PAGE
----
The Enneagram Test is utilized by many life coaches and people seeking self-realization. The history of the Enneagram is beyond the scope of this article or my limited understanding. I encourage the interested reader to investigate Oscar Ichazo and his work. Mr. Ichazo originally identified 108 enneagrams and the test has since been condensed to identify 9 descriptions: reformer, helper, achiever, individualist, investigator, loyalist, enthusiast, challenger, and peacemaker. Each of these traits include a healthy, an average, and an unhealthy element to them and no one trait is better than another – competition denied!

For me, I’m not one immediately disposed to placing myself or others in a “bucket” – what does this make me, an antagonist, a provocateur, a curmudgeon? Indeed, the Enneagram does state that fluctuations in these descriptions exist and for me this resonates – here’s why. We’ll need to return to the Yellow Brick Road for this explanation. At first glance, I identified Oz, The Wizard, as a fraud. There he was hiding behind a curtain wreaking fear and havoc among those on a journey home or you can insert the metaphor here, to their authentic selves (recall, the good wolf). A friend recently advised me that Oz undoubtedly served a purpose.

If it were not for him and his actions, Scarecrow would not have realized his brain, Lion his courage, and Tin Man his heart. In fact, one might contend that these traits (intellect, bravery, compassion) already existed and the Dorothy lead search manifested their existence. Cue the rock and roll analogy here. Lyrics in the 1974 song Tin Many by the band America already stated this: “But Oz never did give nothing to the Tin Man, that he didn’t, didn’t already have. Once again, the message is in the music. You want it? “You got it” (Roy Orbison, 1989).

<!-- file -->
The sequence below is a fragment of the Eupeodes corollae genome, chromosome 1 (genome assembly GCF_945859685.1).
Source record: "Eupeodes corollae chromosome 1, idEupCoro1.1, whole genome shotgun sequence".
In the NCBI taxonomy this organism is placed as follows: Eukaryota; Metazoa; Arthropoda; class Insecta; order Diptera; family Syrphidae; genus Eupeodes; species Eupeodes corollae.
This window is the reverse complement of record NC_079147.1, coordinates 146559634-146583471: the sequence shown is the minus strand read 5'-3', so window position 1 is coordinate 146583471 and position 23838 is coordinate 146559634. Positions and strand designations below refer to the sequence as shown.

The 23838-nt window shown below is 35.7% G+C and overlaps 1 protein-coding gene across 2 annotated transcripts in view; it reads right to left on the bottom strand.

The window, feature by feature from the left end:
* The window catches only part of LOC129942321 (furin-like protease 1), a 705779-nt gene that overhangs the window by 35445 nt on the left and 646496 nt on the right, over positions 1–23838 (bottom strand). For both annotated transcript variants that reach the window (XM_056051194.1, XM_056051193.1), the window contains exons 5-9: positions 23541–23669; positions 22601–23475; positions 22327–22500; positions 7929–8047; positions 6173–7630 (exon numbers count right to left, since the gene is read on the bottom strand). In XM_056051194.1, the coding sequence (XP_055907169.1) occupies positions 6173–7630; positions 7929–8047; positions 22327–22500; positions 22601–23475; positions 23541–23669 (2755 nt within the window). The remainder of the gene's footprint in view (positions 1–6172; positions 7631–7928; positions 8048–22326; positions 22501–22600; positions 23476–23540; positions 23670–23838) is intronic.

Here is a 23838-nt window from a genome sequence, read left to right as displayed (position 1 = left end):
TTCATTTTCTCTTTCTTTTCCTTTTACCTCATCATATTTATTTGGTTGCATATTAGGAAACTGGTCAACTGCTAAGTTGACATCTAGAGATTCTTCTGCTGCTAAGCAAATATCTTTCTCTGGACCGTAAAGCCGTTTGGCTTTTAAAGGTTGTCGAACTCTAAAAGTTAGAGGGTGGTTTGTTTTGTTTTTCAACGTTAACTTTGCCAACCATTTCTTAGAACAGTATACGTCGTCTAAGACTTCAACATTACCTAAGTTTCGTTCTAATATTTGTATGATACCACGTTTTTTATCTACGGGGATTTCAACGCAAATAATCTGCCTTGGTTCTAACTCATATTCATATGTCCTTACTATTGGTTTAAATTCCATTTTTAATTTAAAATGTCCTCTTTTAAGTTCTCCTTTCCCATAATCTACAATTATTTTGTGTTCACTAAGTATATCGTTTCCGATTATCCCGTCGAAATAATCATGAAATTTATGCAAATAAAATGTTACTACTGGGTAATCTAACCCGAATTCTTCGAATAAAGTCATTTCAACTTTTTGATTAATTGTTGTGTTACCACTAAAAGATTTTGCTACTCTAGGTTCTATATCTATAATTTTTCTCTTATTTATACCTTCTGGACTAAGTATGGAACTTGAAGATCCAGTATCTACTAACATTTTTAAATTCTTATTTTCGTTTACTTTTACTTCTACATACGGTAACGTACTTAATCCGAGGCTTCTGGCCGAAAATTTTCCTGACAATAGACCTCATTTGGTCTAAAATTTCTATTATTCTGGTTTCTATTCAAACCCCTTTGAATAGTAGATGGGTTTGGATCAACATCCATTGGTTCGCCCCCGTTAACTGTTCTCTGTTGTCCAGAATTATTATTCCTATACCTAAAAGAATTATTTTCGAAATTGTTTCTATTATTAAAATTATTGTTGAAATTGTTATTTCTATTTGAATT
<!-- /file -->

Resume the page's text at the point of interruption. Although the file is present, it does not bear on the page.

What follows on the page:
It’s “in there”, enjoy your search! Simon Sinek encourages prospective achievers to answer the question “What’s you why?” In addition, I choose to sit with “What is the next right thing I can do that will move me forward” when I feel stuck or disturbed. I’ll finish with a quote from Kenneth Blanchard who said “none of us is as smart as all of us” and a question – what’s your why or what is the next right thing you can do as you move forward?

Sure, you can fly like an eagle even if you feel like you are surrounded by turkeys, which may be more of a statement about you and not them (keep the focus on yourself) and which by the way are increasing in volume in your Green Mountain State! Don’t be a ham – write on, write on, comments welcomed in the comment section below.

Author: Coach Anthony Sgherza, PhD, ATC, CSCS, SCCC, Head of Reconditioning and Return to Performance Program